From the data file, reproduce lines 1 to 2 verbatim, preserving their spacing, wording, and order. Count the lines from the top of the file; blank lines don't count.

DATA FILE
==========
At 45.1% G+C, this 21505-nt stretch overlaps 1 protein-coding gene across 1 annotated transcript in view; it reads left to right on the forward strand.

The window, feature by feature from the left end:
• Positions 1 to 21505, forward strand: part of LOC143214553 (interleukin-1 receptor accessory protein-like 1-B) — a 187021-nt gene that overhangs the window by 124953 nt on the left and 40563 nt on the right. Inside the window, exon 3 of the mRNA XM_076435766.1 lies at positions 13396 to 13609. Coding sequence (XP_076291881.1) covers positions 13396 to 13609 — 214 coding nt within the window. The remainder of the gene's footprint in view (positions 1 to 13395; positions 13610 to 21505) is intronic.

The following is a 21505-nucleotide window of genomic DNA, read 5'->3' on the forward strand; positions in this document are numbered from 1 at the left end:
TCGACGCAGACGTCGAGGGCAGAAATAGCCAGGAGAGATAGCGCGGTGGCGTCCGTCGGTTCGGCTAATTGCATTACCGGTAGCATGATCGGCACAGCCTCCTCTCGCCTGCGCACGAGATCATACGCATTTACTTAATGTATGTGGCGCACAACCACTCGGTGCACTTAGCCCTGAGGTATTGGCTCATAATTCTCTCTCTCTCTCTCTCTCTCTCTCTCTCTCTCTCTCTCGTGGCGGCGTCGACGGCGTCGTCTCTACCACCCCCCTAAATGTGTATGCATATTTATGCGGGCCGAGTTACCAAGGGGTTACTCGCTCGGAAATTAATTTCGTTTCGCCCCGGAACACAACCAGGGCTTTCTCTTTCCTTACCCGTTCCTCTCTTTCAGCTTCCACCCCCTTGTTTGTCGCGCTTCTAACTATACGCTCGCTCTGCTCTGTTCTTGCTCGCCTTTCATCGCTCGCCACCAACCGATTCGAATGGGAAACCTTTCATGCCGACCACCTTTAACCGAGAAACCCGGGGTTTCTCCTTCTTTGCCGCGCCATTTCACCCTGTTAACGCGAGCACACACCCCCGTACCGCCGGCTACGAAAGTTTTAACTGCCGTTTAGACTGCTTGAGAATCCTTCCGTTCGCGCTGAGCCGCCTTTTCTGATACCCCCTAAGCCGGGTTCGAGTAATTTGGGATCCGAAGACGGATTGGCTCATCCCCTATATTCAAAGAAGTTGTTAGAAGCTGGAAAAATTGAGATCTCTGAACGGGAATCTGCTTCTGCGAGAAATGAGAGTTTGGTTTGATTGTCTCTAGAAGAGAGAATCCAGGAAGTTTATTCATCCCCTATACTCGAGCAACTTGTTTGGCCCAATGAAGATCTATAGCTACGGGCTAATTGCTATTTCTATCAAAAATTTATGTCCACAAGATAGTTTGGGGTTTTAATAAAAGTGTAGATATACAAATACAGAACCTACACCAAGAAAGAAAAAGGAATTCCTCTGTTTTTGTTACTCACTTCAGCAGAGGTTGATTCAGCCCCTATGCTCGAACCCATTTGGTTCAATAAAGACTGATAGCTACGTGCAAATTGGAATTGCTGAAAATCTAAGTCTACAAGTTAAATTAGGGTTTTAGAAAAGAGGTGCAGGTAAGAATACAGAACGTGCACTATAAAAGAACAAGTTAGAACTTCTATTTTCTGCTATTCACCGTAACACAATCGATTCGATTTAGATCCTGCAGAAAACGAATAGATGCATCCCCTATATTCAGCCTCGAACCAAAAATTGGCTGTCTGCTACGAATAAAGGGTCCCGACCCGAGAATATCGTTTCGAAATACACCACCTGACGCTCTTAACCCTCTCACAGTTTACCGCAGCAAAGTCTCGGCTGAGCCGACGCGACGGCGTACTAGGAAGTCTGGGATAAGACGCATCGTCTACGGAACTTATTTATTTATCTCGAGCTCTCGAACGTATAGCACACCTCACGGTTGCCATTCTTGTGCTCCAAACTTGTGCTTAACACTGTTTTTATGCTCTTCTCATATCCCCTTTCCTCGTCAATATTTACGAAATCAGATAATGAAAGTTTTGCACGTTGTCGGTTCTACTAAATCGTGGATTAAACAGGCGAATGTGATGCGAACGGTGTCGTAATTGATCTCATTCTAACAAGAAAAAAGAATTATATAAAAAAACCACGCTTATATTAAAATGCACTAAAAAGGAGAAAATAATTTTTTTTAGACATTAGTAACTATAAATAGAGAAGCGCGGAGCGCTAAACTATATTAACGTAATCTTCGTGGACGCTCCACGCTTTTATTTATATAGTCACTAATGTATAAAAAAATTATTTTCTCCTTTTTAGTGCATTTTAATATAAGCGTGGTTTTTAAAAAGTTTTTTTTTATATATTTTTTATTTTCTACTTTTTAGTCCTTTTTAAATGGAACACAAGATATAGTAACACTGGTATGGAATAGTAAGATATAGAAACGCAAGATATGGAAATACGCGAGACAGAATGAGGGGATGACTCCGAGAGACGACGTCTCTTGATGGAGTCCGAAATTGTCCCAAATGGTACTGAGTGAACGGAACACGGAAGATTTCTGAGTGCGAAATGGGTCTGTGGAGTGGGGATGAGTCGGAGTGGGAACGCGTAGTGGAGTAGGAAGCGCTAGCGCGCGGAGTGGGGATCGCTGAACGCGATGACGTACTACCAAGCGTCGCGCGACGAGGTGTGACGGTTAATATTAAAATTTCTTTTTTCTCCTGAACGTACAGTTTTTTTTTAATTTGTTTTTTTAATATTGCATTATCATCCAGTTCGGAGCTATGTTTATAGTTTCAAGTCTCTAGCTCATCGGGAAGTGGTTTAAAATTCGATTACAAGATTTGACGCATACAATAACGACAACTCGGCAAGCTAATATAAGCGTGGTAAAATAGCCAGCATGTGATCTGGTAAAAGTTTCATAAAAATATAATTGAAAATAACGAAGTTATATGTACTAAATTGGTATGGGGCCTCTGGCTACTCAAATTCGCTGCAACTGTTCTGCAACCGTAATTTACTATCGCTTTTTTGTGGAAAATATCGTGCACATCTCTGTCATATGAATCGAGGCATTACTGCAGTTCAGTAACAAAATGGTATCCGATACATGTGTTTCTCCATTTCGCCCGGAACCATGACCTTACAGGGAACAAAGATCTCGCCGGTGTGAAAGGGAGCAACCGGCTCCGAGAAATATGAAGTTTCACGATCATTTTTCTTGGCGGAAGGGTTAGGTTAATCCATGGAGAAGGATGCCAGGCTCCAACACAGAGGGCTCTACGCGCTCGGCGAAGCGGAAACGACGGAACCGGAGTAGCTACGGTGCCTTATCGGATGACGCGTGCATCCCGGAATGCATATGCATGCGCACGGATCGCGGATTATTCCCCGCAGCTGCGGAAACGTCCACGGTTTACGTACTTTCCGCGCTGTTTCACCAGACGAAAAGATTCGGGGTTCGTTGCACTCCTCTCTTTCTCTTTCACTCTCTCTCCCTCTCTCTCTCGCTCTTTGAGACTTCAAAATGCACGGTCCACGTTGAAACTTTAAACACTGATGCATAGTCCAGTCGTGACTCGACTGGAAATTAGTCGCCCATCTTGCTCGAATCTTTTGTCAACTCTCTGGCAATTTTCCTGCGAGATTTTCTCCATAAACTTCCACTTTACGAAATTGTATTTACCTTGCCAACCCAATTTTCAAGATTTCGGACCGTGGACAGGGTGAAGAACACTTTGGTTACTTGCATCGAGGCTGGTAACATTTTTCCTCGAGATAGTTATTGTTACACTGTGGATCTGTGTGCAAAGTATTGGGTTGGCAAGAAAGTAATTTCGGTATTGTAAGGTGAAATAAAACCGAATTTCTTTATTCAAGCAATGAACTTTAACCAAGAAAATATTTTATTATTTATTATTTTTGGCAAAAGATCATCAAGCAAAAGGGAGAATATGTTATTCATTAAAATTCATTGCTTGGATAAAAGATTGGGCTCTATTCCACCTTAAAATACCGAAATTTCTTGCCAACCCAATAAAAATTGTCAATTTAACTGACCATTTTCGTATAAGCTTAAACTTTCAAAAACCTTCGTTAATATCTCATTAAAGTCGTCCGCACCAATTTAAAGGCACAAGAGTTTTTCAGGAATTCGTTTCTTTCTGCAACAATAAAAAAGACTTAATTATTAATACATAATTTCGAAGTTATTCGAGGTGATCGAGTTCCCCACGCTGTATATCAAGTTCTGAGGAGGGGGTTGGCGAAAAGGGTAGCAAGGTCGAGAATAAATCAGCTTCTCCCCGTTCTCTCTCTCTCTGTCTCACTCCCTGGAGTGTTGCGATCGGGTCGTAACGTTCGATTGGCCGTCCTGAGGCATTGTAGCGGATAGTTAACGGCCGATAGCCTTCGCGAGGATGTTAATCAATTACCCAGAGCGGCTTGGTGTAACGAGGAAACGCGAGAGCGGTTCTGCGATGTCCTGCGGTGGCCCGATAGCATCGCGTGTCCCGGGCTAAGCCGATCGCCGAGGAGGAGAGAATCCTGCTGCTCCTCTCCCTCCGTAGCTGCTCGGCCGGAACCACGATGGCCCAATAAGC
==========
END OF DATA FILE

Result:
At 45.1% G+C, this 21505-nt stretch overlaps 1 protein-coding gene across 1 annotated transcript in view; it reads left to right on the forward strand.

The window, feature by feature from the left end: